While as much care as possible has been taken to ensure the quality of the estimates in the Australian TSA, users should exercise some caution in the use and interpretation of the results. In order to produce estimates at a finer level of product, and industry detail than that normally provided in the national accounts, some of the data have had to be stretched up to the limits of their design capabilities. Moreover, major tourism aggregates such as direct tourism gross value added and tourism employment are not directly observable in practice. They have to be modelled in a Supply and Use framework. The assumptions underlying the estimates can have an effect on their quality.
The estimates have been prepared from a wide range of statistical sources. Some are closely related to the desired national accounting basis, but others are not. There are differences in coverage, concepts and timing. Many of the tourism industries and products identified in this collection are at a more detailed level, or do not directly concord, with the industry and product details in the national Supply and Use tables. While every effort has been made to improve the survey coverage of the finer level tourism industries, the accuracy of these estimates are subject to a higher degree of error than that generally pertaining to the broader level estimates published in the national accounts.
Given the variety of data used, and the transformations, aggregations and various assumptions used in the TSA compilation process, an assessment of accuracy is necessarily subjective and indirect. It involves an assessment of the process, the input data, and the transformations used to produce the Australian TSA. The ABS aims to achieve best practice in each of these facets. The related quality concept of reliability can be objectively measured by an analysis of revisions, but a reliable series is not necessarily accurate if it is based on poor quality data.
The Australian TSA benchmark methodology involves considerable data confrontation involving the use of fully balanced Supply and Use tables that underlie the national accounts. Also, the latest industry data in respect of tourism related industries is incorporated. The estimation of chain volume estimates for key tourism aggregates adds another quality dimension to the estimates due to the need to confront and compare growth rates in pure volume terms. Revisions to Supply and Use tables and input series generally result in revisions to the whole TSA time series as part of the benchmark process.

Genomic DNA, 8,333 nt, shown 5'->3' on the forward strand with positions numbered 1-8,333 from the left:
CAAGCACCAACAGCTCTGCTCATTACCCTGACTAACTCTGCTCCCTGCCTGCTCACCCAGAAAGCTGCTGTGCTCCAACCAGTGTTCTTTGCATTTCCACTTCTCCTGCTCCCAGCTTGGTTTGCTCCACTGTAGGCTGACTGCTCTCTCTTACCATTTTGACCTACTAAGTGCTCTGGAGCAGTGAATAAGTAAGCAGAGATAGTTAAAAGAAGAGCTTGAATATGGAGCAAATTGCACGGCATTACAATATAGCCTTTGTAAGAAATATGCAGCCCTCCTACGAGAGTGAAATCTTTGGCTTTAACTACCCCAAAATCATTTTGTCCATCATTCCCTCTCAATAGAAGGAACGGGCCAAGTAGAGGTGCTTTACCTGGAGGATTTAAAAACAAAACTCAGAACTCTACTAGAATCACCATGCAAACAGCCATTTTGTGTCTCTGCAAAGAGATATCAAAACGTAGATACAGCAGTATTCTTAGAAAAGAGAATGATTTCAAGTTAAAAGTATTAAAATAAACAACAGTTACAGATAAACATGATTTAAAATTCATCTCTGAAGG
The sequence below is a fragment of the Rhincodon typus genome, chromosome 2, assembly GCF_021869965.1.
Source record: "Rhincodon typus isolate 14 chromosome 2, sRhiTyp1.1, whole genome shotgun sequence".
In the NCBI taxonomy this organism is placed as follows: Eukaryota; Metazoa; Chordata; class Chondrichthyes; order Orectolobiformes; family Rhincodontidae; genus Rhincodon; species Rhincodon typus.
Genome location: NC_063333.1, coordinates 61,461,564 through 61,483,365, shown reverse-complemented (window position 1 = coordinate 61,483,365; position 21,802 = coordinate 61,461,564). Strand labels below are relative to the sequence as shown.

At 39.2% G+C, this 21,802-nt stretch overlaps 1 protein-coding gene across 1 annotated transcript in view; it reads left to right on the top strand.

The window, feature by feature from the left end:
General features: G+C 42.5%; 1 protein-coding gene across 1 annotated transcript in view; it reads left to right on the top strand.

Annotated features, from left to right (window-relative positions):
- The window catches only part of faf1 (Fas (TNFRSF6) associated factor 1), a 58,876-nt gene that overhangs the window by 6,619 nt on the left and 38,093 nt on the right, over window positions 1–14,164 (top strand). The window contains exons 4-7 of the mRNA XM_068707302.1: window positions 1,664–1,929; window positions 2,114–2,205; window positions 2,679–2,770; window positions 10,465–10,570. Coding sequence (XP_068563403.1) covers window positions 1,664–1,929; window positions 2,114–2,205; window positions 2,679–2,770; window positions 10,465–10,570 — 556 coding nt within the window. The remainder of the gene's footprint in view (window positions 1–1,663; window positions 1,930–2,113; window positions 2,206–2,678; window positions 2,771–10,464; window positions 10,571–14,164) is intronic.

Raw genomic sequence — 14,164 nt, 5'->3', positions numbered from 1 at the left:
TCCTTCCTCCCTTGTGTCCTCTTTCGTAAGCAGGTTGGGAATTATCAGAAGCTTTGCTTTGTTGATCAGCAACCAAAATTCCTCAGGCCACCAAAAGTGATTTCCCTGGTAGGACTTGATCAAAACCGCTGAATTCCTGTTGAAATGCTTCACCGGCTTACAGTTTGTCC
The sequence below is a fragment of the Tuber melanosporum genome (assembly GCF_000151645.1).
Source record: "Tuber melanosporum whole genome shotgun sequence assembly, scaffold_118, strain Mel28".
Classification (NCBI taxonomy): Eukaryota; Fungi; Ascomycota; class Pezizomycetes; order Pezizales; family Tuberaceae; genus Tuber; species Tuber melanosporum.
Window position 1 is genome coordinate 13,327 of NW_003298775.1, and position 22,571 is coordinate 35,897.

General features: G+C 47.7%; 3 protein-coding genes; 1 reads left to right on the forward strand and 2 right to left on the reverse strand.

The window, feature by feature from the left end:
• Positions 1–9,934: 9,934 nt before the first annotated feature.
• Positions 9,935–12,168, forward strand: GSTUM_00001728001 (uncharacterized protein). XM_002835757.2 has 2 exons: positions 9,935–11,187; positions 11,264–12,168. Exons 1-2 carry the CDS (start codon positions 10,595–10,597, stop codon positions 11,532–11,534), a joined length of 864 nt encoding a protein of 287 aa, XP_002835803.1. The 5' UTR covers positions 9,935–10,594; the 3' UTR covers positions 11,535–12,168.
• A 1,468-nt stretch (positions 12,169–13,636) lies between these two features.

For further information refer to the Quality of Estimates section of the Explanatory Notes.
The coherence of data is an aspect of quality closely associated with accuracy, both within the national accounts system, and compared with the partial indicators of the economy. A major unifying feature within the Australian System of National Accounts is the use of Supply and Use methodology to confront the data and balance the components of GDP in annual terms.
In the compilation of benchmark TSA years, Supply and Use data have to be disaggregated and rearranged to focus on tourism related products identified from tourism demand data. As such, the benchmark TSA tables will reflect exactly the same measures of major national accounting aggregates such as industry gross value added and GDP as the most recent release of the Australian System of National Accounts (cat. no. 5204.0).
The ABS publishes a large amount of data on various aspects of the economy. As the majority of these are used in the national accounts, and the TSA involves the use of Supply and Use tables that underlie the national accounts, it could be expected that there would be coherence between the TSA, partial indicators data and the national accounts.
A number of derived statistics and data transformations are included in the TSA publication to aid interpretation of the data. These include the tourism industry ratio and tourism product ratio. Analysis and commentary is included with each publication to provide more information and discussion of the estimates. Users may wish to refer to the Glossary of TSA terms to help interpret the tables.